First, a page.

Play - Old John Burns
Old John Burns – Rickey Wasson & Dwight McCall
(Paula Breedlove, Mark “Brink” Brinkman)
Paulajon Music – ASCAP/Mark Brinkman Songs – BMI
“There’s my bullets, and here’s my powder horn, and I know how to use them.” -John Burns, from a letter by Colonel Callis of the 7th Wisconsin
John Burns, a veteran of the War of 1812, was in his early seventies when he heard gunfire outside his home in the Cumberland Valley. Guessing correctly it was the Union army on its way to Gettysburg; he went out to meet them. With an old flint lock pistol in hand, John Burns sought out the commander of the Seventh Wisconsin Volunteers of the Old Iron Brigade and asked to be part of the regiment. Though he was told to stay in the back, Burns refused and joined the front lines. He was shot three times, but even that could not keep Old John Burns down. He tricked rebel soldiers into carrying an innocent old man home to his wife. John Burns was considered a true Union hero. He was visited by President Lincoln when he traveled to Gettysburg in 1863, and when Burns passed away the Iron Brigade decorated his grave in honor of his service.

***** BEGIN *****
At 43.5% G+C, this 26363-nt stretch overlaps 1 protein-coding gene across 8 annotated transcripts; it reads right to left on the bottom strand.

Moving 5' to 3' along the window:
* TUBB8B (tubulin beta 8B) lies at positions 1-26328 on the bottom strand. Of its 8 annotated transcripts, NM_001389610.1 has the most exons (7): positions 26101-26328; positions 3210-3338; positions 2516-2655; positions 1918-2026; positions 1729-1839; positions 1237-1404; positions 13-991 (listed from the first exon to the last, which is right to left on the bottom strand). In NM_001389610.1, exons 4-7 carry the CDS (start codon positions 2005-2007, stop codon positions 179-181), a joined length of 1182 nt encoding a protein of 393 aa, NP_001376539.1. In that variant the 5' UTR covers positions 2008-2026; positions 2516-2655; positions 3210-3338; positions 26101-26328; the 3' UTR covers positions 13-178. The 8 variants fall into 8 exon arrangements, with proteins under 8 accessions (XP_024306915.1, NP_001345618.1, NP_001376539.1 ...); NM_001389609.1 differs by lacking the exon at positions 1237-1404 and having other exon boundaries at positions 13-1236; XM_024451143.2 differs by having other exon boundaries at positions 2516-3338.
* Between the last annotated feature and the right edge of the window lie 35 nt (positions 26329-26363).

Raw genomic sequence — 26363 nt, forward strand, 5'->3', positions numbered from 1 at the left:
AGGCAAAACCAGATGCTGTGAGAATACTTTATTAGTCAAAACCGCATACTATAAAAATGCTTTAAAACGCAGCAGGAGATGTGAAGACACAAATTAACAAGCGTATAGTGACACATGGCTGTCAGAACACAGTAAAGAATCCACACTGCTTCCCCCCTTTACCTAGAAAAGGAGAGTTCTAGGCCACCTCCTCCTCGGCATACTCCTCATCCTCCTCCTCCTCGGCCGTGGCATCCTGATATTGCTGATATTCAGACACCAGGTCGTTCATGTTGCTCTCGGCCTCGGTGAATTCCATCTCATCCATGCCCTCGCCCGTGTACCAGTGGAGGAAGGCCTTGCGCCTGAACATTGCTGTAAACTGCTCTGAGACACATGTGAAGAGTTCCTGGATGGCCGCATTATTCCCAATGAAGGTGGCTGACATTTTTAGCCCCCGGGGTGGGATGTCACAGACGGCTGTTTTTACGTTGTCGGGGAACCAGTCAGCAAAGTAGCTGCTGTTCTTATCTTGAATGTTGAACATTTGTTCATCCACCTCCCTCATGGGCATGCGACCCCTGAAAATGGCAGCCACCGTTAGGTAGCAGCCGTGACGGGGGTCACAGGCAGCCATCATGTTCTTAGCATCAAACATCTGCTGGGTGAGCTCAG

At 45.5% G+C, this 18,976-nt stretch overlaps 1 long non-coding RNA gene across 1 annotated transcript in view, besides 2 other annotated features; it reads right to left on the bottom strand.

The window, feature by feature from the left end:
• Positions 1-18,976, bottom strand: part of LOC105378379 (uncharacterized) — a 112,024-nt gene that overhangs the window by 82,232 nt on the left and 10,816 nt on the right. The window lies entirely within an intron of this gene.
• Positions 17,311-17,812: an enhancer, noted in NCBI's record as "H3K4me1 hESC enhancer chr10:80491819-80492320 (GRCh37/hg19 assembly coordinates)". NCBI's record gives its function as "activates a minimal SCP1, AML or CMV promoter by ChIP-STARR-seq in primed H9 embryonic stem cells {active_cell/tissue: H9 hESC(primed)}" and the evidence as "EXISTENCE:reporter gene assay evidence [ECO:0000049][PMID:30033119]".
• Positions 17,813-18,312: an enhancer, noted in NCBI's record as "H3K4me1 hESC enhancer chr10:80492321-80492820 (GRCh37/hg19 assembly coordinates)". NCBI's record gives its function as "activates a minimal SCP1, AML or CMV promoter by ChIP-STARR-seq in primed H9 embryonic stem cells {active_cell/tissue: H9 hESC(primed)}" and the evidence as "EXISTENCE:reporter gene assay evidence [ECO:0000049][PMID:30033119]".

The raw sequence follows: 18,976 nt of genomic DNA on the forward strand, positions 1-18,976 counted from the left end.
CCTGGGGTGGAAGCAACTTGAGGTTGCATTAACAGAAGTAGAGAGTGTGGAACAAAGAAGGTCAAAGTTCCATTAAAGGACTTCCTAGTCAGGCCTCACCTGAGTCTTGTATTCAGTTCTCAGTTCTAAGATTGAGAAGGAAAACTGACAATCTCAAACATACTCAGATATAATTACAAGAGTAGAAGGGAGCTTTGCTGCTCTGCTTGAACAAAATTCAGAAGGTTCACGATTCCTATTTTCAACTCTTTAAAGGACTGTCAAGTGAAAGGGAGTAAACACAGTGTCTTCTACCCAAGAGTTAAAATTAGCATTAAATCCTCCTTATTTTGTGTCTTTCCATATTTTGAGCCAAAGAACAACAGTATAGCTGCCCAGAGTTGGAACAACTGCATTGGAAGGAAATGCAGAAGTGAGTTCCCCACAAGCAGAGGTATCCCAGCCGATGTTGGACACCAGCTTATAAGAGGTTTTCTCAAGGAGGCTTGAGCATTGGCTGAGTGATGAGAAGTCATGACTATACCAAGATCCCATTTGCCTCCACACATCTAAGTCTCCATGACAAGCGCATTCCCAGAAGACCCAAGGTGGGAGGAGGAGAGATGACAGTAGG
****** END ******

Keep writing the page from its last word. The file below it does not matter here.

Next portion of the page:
John L. Burns was older than the hills
And a veteran of the War of 1812
When Lincoln asked for Union volunteers
He’d already served his country well.
That brave soul in 1861
Was the first in line to join the Union cause
But they called him a man too old to serve
They didn’t see the fighting man he was.
Old John Burns he was a tough old bird
Born to hold a musket in his hands
Old John Burns left them with these words
“You haven’t seen the last of this old man”!
At Gettysburg in 1863
Old John picked up his musket one more time
When that war came to his Pennsylvania town
He proved his worth there on the battle line.
That old rifleman would stand and fight
Right beside that brave Iron Brigade
It took three Rebel guns to bring him down
Yet death would have to come some other day.